Does your Cuban heritage play a part in that?
Yeah, definitely. My dad, when he came over from Cuba, he had three kids at the time. He was working over 100 hours a week at Domino's Pizza, flipping pizzas, just to put food on the plate every night for us. Just [seeing] the way he's achieved his dream. He started his own company. He owns a roofing company in South Florida and now he has like 35 guys working for him. To me, he did the American dream and he had that spirit of, 'I am not going to give up. This is what I have to do.' He had that hunger, that desire, to make something of himself and that's kind of what he always taught me.
So that's where your work ethic comes from?
Definitely, [from] my father and my mother. My mother was always there picking me up whenever I would come home and I was down, depressed about something, whatever it might have been, a bad game or whatever. She would be there and she would be like, 'Let's go, tomorrow is a new day.' She's there pumping me up, getting ready for tomorrow. She never let me get too down on myself. She always was there to pick me up.
How was your transition from Detroit to Phoenix?
The city of Detroit really embraced me. I felt like that was really home for me. It was tough to leave after being there for so long. And then coming over here and just the unknown, I feel like was the scariest part. You don't know if you're going to get along with the guys. You don't know the city, you just don't know. It's like someone telling you, 'Hey, you got to pick up your stuff and go move across the country and start a new life there.' You're just like thrown back by it. But coming here, the guys have been awesome. Guys have really embraced me.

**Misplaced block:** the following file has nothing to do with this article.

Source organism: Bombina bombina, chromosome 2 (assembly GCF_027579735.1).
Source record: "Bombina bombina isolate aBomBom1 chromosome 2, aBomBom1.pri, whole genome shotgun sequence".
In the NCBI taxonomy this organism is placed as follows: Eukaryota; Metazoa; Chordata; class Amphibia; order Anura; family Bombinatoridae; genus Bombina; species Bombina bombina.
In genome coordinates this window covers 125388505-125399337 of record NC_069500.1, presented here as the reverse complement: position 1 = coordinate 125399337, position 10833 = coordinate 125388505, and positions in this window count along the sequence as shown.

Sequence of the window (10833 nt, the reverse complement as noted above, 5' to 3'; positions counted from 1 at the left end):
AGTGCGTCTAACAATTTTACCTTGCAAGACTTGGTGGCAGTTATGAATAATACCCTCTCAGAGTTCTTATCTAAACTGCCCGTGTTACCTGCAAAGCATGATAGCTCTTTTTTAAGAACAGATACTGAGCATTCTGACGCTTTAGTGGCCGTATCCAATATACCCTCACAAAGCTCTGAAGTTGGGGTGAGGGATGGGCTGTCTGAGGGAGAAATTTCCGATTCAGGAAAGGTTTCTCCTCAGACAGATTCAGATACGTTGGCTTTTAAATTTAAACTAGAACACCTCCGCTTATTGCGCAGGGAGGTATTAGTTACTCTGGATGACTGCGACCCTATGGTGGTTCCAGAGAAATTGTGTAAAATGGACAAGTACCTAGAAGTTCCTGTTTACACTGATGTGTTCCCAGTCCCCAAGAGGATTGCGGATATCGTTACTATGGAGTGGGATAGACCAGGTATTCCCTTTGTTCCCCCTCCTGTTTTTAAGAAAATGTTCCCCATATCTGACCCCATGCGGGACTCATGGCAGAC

When I first came, I really wasn't doing that well. I was struggling. I felt like I was trying to be someone that I wasn't; trying to do a lot more. And the guys were like nothing, they were like, 'Dude let's go,' every day picking me up, picking the whole team up. I felt a part of the team very quickly here.
Is it fair to say that you've had more success in Arizona than most expected you to have?
Yes, definitely. I felt like there was going to be more of a transition period. But I think the blessing that I got, and I was very fortunate with that first month, [it's that] I got to face a lot of the teams that we were facing [the] next month. So I felt like, 'OK, well now I don't have to face new teams every time.' I felt like that first month we kept facing a new team every single day, and I never faced these guys, I never faced that guy, I never faced these guys. Now I felt like in September, I had more at-bats under my belt against these pitchers and I have more of an understanding of how they work, how they get guys out, what makes them effective.